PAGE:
Critical Decisions: a book review

I recently finished reading Critical Decisions: How You and Your Doctor Can Make the Right Medical Choices Together by Peter Ubel, MD.  It should be required reading for all the following:  physicians and nurse practitioners, current patients, future patients, potential patients, family and friends of patients, patient advocates, health care policy makers, nurses, leaders and administrators in the medical industry, and anyone who writes or thinks about behavioral economics in health care. If you aren’t in any of those groups, don’t bother reading it.

First some basic comments: Dr. Ubel is a physician and ethicist with a humanities background. He has been a patient as well as the support-system for a family member with a serious illness. His qualifications are superb. The book is well organized and written clearly. He includes references and additional resources. And the topic is incredibly topical.  I’ve read it twice, taking notes, and will be reading it again. It remains on my shelf for ready reference.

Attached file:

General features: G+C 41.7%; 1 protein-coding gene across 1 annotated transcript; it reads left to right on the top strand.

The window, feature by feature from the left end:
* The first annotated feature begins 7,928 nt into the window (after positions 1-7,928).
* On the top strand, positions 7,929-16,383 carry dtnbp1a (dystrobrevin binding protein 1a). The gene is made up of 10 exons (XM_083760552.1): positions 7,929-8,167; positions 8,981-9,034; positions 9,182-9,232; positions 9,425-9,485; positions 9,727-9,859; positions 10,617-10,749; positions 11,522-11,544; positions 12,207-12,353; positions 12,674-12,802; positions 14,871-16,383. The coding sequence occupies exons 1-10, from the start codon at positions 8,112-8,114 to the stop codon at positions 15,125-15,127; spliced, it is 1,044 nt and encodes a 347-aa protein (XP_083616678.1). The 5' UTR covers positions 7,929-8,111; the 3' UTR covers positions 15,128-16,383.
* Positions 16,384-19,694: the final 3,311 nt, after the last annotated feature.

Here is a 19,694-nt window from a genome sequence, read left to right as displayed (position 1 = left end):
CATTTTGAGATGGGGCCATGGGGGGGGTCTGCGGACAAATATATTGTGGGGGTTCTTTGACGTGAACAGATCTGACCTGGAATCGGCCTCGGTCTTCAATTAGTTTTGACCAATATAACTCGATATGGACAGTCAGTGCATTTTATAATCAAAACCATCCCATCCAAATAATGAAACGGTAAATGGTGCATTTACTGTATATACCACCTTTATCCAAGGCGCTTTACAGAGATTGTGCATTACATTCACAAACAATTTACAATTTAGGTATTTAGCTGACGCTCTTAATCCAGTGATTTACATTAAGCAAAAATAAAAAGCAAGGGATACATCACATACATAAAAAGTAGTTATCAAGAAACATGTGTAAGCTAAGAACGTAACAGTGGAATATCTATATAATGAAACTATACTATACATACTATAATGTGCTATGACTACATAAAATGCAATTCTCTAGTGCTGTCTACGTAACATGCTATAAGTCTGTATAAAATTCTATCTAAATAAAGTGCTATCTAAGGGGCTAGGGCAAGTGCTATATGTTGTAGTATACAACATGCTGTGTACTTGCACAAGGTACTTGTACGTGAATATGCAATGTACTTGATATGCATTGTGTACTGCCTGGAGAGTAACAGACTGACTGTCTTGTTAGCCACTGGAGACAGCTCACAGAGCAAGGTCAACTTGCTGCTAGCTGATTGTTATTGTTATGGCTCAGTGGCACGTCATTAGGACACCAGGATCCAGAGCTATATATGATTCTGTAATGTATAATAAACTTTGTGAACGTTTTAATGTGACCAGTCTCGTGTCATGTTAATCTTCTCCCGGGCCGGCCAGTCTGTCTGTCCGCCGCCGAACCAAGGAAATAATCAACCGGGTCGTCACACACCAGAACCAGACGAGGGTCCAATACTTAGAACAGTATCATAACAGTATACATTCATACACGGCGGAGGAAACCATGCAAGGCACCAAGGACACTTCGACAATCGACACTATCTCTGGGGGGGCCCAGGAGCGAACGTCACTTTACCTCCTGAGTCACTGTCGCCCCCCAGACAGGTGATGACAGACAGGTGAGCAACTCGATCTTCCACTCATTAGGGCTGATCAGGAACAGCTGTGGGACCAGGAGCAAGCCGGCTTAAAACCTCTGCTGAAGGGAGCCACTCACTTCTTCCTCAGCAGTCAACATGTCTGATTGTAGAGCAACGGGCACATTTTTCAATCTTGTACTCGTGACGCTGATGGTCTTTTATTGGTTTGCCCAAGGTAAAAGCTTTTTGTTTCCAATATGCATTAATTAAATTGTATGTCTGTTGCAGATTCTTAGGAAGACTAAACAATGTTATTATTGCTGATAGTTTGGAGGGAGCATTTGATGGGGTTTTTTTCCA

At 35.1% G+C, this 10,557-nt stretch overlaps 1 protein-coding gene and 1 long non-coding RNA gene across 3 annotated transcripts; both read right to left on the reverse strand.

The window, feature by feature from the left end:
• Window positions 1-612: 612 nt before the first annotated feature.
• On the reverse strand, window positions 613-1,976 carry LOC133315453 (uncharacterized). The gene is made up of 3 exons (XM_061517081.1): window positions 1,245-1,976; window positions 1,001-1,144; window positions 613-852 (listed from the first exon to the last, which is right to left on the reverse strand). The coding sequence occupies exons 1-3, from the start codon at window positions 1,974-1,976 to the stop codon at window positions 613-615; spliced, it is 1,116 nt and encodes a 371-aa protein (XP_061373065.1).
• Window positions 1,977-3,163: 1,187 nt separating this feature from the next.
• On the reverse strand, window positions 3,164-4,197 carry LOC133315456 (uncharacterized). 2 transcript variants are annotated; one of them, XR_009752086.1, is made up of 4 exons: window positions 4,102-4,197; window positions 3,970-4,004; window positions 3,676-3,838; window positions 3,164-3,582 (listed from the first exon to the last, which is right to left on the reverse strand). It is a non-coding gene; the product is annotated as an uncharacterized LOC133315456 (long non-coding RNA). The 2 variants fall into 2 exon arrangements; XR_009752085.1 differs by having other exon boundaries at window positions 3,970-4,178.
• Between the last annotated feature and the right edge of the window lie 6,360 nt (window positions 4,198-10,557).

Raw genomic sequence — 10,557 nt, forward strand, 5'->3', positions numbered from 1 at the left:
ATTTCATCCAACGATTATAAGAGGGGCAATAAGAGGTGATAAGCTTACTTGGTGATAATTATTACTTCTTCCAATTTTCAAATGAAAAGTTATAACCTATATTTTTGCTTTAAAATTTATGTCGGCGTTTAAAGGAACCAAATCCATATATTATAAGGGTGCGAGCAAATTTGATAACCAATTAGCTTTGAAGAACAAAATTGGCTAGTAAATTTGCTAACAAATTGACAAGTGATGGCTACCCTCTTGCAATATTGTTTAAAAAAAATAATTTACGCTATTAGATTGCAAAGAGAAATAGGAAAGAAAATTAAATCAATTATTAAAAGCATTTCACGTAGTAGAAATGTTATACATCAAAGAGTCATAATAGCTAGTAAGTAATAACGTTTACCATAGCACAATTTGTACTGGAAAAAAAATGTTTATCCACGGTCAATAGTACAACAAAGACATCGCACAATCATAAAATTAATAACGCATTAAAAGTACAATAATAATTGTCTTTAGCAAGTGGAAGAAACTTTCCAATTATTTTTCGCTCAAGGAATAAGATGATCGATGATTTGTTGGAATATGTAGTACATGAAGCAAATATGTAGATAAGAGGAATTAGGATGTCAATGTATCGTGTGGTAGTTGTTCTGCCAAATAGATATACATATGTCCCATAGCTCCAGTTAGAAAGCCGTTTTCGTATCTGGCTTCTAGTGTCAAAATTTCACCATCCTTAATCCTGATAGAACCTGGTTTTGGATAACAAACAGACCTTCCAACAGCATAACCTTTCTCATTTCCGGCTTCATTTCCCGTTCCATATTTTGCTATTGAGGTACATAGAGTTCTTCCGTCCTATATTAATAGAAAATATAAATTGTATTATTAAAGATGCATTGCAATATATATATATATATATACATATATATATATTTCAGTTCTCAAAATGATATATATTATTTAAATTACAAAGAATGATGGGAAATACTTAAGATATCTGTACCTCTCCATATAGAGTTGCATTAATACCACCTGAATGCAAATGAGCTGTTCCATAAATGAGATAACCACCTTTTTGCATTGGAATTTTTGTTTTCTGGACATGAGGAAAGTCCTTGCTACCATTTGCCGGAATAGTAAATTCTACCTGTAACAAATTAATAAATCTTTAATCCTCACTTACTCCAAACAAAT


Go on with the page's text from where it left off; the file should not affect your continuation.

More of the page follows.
Now, about the book itself.

He sets his discussion of patient choice within a historical perspective. Beginning with the distant era of Hippocrates where paternalistic comfort was the core of professionalism (and all that physicians of that era had to offer), he leads the reader through the advent of science, the rise of knowledge as a powerful tool wielded unilaterally by the authoritarian physician, the beginnings of the patient emancipation process with Karen Ann Quinlan and the struggle over who had the right to make decisions about end of life care, to patient empowerment and engagement in shared decision making. He concludes with a discussion of the needs for educational and cultural changes to support collaboration between patients and their clinicians.

Within this historical narrative he uses anecdotes (both his and others), medical science (with some nice discussions of screening, breast cancer, and prostate cancer), and behavioral economics (reflecting the work people like Amos Tversky  and Daniel KahnemanDan ArielyOri BrafmanMichael GazzanigaJerome Groopman, and others) to trace a path from what was through what is to what we should be striving to create.

It is rare that a book is so thoroughly enjoyable, readable and educational. Buy it and read it.

 




 

 

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